Now will come all the excuses as to why I'm wrong, but some will some won't and it is good to know which you are. If you won't does not mean you can't but you need to change. .
    Nope, I dont need to change. I will continue to train at self-defense distances with my carry weapon (& IDPA practice) and work on other methods of self-defense. Not remotely an excuse...my choice.
    Fortune favors the bold.

    Freedom doesn't mean safe, it means free.

    The thing about "defense" is that it has practically nothing to do with guns. (As passed on by CCW9MM)

  9. #143
    VIP Member Array 9MMare's Avatar
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    Quote Originally Posted by Sweatnbullets View Post
    Right back at you on that one.....show us your psychological substantiation. Easy to ask for things when you do not provide them.

    IMHO, he was tunneled visioned, he was not aware what was going on around him, his movement was not efficient or effective. Since the distance has been cut down to the actual 50 yards that would be about 10 seconds to get to him if there were not many obstacles.

    This was not an impossible situation to get involved in if you train well with your carry gun.
    Seriously? He was moving fast, swinging his weapon to cover a wide range, took in movement and aimed at perceived motion/threats. I only discussed physical elements observed and what it might take to over come them...also physically.


    And I train very hard...at self-defense distances. Who are you to say I should train for something differently when my primary goal is self-defense?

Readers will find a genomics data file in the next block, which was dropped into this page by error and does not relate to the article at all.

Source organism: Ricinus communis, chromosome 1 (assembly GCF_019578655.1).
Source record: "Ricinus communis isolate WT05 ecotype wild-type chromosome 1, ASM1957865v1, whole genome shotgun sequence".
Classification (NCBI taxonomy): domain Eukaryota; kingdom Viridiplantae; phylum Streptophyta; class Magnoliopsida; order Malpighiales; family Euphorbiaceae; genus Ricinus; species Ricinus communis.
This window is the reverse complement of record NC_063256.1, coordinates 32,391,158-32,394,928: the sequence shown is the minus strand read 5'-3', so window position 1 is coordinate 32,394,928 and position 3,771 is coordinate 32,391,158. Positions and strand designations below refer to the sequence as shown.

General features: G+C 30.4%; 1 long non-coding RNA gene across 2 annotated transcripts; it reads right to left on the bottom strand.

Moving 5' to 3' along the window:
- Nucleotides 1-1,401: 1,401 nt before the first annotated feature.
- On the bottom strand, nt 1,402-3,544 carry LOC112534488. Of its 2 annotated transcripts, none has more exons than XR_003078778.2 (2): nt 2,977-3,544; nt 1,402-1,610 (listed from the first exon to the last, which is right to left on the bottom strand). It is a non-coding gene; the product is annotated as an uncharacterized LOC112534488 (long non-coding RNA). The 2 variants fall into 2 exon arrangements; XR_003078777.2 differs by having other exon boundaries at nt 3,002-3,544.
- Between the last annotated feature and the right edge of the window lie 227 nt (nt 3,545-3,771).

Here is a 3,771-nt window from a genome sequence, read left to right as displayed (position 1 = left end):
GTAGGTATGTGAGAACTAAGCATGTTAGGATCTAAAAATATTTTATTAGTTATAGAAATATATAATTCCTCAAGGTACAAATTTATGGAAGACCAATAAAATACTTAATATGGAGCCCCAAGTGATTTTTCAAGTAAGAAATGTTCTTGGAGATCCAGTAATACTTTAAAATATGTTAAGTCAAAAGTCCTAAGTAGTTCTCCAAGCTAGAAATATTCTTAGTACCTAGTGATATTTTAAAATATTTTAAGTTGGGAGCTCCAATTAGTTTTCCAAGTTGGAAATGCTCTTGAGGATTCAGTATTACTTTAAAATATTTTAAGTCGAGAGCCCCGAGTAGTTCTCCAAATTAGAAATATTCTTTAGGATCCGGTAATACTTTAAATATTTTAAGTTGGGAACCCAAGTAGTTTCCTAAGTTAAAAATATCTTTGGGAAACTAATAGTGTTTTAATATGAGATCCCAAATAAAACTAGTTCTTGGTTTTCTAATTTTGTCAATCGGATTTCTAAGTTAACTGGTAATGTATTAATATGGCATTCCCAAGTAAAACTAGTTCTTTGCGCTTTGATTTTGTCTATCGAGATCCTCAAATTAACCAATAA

Now, you're up! Psych profiles please!
    Fortune favors the bold.

    Freedom doesn't mean safe, it means free.

    The thing about "defense" is that it has practically nothing to do with guns. (As passed on by CCW9MM)

  10. #144
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    Quote Originally Posted by oakchas View Post
    Of course, there are those who undertake such actions with body armor (the salon shooting as an example) so a COM shot from distance with less than a rifle might not have been as effective.. But in this case, there was no body armor.

    As to whether I train for such activity as a CCW holder, I do not. I do not intend to. For the most part, my defensive weapon is for my own self defense and defense of those I love.

    .
    Well Lord help anyone these days that just assumes or hopes that such a shooter isnt wearing armor. As both you and I pointed out...the salon shooter was and he had plenty of rational presence of mind to put it on and load a variety of weapons and shoot effectively. I dont think you could have safely assumed it in the Carson City case, from 100 yds away, but maybe.
    Fortune favors the bold.

    Freedom doesn't mean safe, it means free.

    The thing about "defense" is that it has practically nothing to do with guns. (As passed on by CCW9MM)

  11. #145
    Ex Member Array ScottM's Avatar
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    even I would try... But in this case there is no try, there is only do or do not.
    OK, so I missed part of your post. Yet
    I should seek such training myself? I have broad shoulders, but my head isn't that big.
    You apparently won't seek out any training that could give you an advantage if you were to find yourself in such a situation?

    Look, I want to be as well-rounded in any kind of situation as possible. I train for in-your-face out to long distance. Gun, knife, H2H.

    Why?